John Lackey unleashes the pitch that Dustin Pedroia bounced into left field with one out in the ninth inning to end the no-hit bid. (Jim Rogash / Getty Images)
Welcome to the Pity Party.
You're damn right I was rooting for John Lackey to get the No-No on Tuesday night. I was there. I mean, it's not as if the Red Sox were losing 1-0 or 2-0. They were down 6-0, going nowhere, so pardon me if I was rooting, and rooting hard, to see the first no-hit, no-run game of any description since a Lawrenceville School kid named Pete Thurston threw one in 1964. I call 44 years a sufficient enough wait.
Yes, I have covered a no-hit game. But it wasn't a no-run game. I was in Anaheim on the September night in 1986 when White Sox right hander Joe Cowley threw an ugly No, but no No-No, against the Angels. He walked seven, for God's sake, and gave up a run.
After the game, Chicago Tribune writer Ed Sherman and I were back at the hotel having a beer. We spied Cowley at the other side of the bar, drinking alone. We sent him a beer.
That, believe it or not, was the last of Cowley's 33 major league victories. He was picked up by the Phillies, but he contracted Blass Disease (the inability to throw strikes) the following spring and was let go after an 0-4 start that featured 17 walks and 2 Ks. I'm tellin' ya', no other sport can match baseball for weird stuff like this.
So I still need a No-No
Nope, sorry, I didn't see Hideo Nomo's, Derek Lowe's, Clay Buchholz' or Jon Lester's. I didn't see Dave Morehead's, either (although I remember reading about it in the early edition of the old Record-American I purchased at Cleveland Circle), and I had yet to set foot in Boston when Jim Bunning threw the last visiting pitcher No-No in Fenway back in 1958.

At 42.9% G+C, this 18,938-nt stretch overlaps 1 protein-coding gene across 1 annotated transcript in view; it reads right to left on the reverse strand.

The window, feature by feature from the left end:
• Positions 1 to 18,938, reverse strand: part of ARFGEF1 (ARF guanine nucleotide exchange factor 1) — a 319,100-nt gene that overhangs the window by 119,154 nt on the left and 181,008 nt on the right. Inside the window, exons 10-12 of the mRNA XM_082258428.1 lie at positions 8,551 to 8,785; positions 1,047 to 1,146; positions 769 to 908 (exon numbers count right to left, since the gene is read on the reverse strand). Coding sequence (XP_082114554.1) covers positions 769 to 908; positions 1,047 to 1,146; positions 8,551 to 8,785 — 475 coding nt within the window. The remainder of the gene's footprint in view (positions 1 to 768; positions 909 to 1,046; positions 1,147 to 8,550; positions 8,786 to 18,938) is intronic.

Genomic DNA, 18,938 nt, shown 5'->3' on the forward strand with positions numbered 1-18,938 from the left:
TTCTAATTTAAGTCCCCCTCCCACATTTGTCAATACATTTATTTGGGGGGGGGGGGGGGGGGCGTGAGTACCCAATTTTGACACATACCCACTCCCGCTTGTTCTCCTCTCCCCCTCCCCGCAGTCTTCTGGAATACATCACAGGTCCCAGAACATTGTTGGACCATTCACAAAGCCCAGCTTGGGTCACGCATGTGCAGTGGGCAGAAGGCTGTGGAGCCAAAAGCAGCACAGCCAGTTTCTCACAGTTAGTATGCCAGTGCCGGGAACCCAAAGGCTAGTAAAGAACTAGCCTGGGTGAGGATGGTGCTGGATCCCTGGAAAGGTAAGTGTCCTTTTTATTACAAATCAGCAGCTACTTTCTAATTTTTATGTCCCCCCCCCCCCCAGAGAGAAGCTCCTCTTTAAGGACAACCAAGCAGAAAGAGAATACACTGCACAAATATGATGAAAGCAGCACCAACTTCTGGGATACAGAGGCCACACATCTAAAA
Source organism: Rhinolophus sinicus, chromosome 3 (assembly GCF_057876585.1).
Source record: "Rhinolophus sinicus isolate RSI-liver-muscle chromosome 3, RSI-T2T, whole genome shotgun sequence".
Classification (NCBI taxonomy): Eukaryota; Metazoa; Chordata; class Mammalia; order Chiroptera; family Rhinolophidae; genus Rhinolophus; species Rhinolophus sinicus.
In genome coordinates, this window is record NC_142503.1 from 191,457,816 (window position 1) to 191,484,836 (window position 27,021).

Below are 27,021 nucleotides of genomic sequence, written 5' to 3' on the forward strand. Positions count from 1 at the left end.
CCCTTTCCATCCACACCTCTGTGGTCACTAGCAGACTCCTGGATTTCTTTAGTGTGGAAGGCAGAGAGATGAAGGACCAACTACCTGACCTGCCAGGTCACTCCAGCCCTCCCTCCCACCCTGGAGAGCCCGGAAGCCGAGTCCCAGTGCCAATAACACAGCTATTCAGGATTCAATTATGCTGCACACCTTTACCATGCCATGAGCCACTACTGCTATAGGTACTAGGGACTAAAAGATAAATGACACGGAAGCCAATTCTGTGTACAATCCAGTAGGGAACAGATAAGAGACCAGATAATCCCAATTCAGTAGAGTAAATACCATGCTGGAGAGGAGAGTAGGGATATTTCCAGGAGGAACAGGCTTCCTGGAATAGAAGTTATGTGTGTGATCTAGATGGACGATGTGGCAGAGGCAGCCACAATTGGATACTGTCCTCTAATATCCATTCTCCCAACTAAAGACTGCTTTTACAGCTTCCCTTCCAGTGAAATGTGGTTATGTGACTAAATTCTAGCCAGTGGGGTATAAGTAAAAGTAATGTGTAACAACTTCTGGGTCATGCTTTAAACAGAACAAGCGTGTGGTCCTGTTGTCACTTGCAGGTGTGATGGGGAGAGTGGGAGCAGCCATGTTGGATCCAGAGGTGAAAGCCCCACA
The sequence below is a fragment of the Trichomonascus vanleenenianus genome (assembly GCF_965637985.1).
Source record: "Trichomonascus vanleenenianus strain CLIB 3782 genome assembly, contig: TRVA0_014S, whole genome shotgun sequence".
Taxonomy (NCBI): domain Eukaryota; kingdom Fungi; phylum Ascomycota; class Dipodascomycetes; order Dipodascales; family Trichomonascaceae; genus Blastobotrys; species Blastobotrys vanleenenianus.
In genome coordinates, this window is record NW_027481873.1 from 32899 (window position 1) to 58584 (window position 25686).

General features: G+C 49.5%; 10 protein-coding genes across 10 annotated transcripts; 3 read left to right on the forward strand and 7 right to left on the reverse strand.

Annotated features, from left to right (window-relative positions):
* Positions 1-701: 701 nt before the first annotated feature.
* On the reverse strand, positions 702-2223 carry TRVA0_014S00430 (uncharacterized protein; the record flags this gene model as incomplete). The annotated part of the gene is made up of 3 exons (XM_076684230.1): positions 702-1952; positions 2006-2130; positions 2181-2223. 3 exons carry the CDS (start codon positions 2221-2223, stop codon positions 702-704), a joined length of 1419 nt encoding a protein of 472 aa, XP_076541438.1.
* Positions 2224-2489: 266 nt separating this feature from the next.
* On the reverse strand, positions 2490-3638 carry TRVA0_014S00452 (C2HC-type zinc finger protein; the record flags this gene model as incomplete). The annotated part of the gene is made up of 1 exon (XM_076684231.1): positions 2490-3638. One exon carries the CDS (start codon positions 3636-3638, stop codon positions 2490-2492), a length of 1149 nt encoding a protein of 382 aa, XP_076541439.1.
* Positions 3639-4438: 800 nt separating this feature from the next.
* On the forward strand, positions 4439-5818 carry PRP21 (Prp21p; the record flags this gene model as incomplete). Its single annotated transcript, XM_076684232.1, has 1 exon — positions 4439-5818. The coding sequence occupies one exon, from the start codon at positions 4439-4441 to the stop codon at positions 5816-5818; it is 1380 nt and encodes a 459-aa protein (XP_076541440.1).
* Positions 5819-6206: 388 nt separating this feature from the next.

I was out of town for both Lowe and Buchholz. I don't know what the hell I was doing the night Nomo went No-No (so I cannot join in the chorus hooting down poor Don Orsillo for not being sufficiently giddy) and I was home in an on-and-off mode the night Lester threw his. That is to say, I watched the early portion of the game (including Ellsbury's great catch), but then switched to something else (playoff basketball, I'm guessing). Anyway, TV doesn't count.
Is one No-No too much to ask for a good baseball fan who has 32 years worth of no No-No scorebooks in his possession? As a writer, the closest I came was a one-hitter the irascible Doyle Alexander threw against the Red Sox in Yankee Stadium. Rick Burleson broke it up with a leadoff single in the ninth, as I recall. I got into the eighth inning one day with Roger Clemens in Cleveland, but Dave Clark ended that one.
As a spectator, count me among the assembled on Labor Day in 2001 when Mike Mussina came within an out of a perfect game in that enthralling duel with David Cone. You know I was rooting for Mussina, especially when that psychopath came up to bat with two away in the ninth. I can't even mention his name.
(Editor's note: We'll say it for Bob, it was Carl Everett.)
Other than these few major league flirtations, the closest I came to seeing a No-No was in 1972. I was working on a book about minor league baseball, and I arrived in Appleton, Wisc. just in time to catch the second game of a twi-nighter. As I walked through the turnstiles, the guy said, "Too bad, son, you just missed a no-hitter." Turns out a kid named Wayne McCauley had indeed thrown a seven-inning No-No. But I think I'd still need the itch scratched by a true nine-inning No-No.
I will say this. I saw a few lunkheads leave in the sixth or so, but very, very few people left Fenway after that. I guess the difference between me and most of them was that they were rooting for someone to break it up. I knew the game was a hopeless case; I wanted the No-No.
I ain't apologizing.